COURTESY OF SYDNEY BRYANTNext month’s March for Science in Memphis, Tennessee, is not the first demonstration that student/activist Sydney Bryant has helped organize in her home city. But it will be the one most closely aligned with her career interests. Having begun her undergraduate studies in marine biology at Nova Southeastern University in Fort Lauderdale, Florida, Bryant aspires to become a coral reef ecologist. “As a kid I used to watch Animal Planet all the time,” she told The Scientist. “It was just very fascinating to me.”
In the meantime, she has been organizing for social justice causes in her community.
The Scientist: How and why did you first become involved in organizing a satellite march?
Sydney Bryant: I want to show the people here in Memphis that [showing support for science] is very important. I first heard about the March for Science from one of my contemporaries in the activist community here in Memphis.
We have tons of lead in our water and soil. . . . A lot of people here don’t really know about it. And a way for us to tell a lot of people here in Memphis [about the issue] is the science march—to just bring awareness to some of the things going on, and teaching [citizens] what they can do.
TS: What has your planning involved so far?
SB: So far we’re planning a teach-in at the end of the march, where we connect different grassroots organizations to share what they do in Memphis, how it benefits the city, and how it connects to science.
TS: How else do you and your co-organizers intend to show support for “science” with the events you’re organizing?
SB: We also have a group here called Clean Memphis that goes into schools and teaches kids about science; they test the water and do science projects with the students. Just little ways to connect [science] to activism and show that these things are important to us. Science is needed for us to do this work. We want to bridge the gap between scientists, activists, and common people.
TS: What’s been the response so far from the local scientific community?
SB: There have been scientists from different areas in Memphis that really want to help, but they don’t know anything about activism. So we are trying to teach them . . . in a way that will benefit us both.
TS: How are you showing scientists who are new to advocacy how they can become involved?
SB: We have an open exchange. . . . A lot of people are afraid to be involved in activism if they’re scientists because they could potentially lose their jobs. We’re trying to have an open conversation with them so they can be more vocal.
TS: How will you and your co-organizers measure the success of the events you’re planning?
SB: We are not necessarily worried about turnout; we are more interested in outreach. We are trying to make sure that people—who are not scientists, who are not activists—know about the march. . . . We are not concerned about the numbers. We are more so concerned about the value of the teach-in, and if people can leave with an appreciation for science.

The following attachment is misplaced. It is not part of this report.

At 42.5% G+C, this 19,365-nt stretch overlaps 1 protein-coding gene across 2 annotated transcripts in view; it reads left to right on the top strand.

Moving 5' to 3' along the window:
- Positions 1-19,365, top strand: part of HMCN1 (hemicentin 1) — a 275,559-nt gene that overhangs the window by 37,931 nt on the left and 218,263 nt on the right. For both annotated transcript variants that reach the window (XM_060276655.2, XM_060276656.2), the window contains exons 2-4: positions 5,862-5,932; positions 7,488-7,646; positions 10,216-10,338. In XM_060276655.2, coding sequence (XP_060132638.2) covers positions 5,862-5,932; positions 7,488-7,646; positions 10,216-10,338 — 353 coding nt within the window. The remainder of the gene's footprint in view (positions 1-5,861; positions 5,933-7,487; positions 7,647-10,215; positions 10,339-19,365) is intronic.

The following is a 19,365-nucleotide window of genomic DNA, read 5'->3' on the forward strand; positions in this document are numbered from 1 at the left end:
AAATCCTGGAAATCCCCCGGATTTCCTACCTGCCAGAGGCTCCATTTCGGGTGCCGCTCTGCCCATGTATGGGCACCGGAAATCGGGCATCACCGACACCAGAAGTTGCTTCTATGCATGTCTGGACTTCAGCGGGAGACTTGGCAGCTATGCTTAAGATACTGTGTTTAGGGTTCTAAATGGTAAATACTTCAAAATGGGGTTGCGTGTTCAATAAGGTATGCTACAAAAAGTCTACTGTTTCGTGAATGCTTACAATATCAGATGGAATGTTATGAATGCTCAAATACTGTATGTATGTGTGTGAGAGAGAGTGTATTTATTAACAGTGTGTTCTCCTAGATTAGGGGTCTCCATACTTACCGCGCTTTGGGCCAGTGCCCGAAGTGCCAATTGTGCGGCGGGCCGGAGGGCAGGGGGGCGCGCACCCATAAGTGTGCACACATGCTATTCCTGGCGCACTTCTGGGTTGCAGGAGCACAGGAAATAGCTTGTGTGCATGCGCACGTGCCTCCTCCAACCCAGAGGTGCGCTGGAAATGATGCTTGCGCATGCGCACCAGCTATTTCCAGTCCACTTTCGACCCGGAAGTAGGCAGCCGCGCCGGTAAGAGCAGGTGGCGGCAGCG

TS: Do you have any advice for others who are interested in planning similar events where they live?
SB: Get connected to the people in their areas that are already doing social justice work. If they’re not used to organizing, or they’re new to activism, there’s no right way: just make sure you do what you can to help people.
Editor’s note (March 27): Following publication of this article, The Scientist received an email from Daniel Bastardo Blanco, a graduate student at the University of Tennessee Health Science Center, who described infighting among co-organizers of the March for Science being planned for Memphis. “Ms. Bryant’s perspective that local scientists know nothing about activism and that somehow Ms. Bryant and friends are teaching us about it did not sit well with the local scientific community,” he wrote, alleging that Bryant and other co-organizers would not agree to refrain from partisanship in their planning, leading some co-organizers to resign their volunteer duties. “I thank you for having dedicated an article of The Scientist to Memphis. It is unfortunate, though, that the interviewee is not someone who actually represents the scientific community of Memphis or the spirit with which the March for Science Memphis was originally conceived,” Bastardo Blanco wrote.
Bryant has not yet responded to The Scientist’s request for additional comment.
Editor’s note (March 30): Responding to follow-up requests from The Scientist, Bryant wrote that, in planning next month’s march, she and the other co-organizers “have never advocated for any politician or political party.” Additionally, she confirmed that some volunteers had left their positions. “Our disagreements were about the centering of the march. We (the current organizers) want to center marginalized people and uplift diversity, inclusion, and accessibility,” Bryant said. “I wholeheartedly believe every march should be highlighting these issues.”
BuzzFeed News has more on the March for Science’s considerations of diversity and nonpartisanship.
“Q&A: Marching for Science in Los Angeles,” The Scientist, March 3, 2017
“Q&A: Marching for Science in San Diego,” The Scientist, February 27, 2017
“Q&A: Marching for Science in San Francisco,” The Scientist, February 15, 2017
“Q&A: Marching for Science in Houston,” The Scientist, February 13, 2017
“Q&A: Marching for Science in Lansing,” The Scientist, February 8, 2017
“Q&A: Marching for Science in Anchorage,” The Scientist, February 6, 2017
“Q&A: Marching for Science in Cleveland,” The Scientist, February 2, 2017
“Q&A: Marching for Science in Eugene,” The Scientist, February 2, 2017
“Q&A: Marching for Science in Buffalo,” The Scientist, February 1, 2017
“Q&A: Marching for Science in Atlanta,” The Scientist, January 30, 2017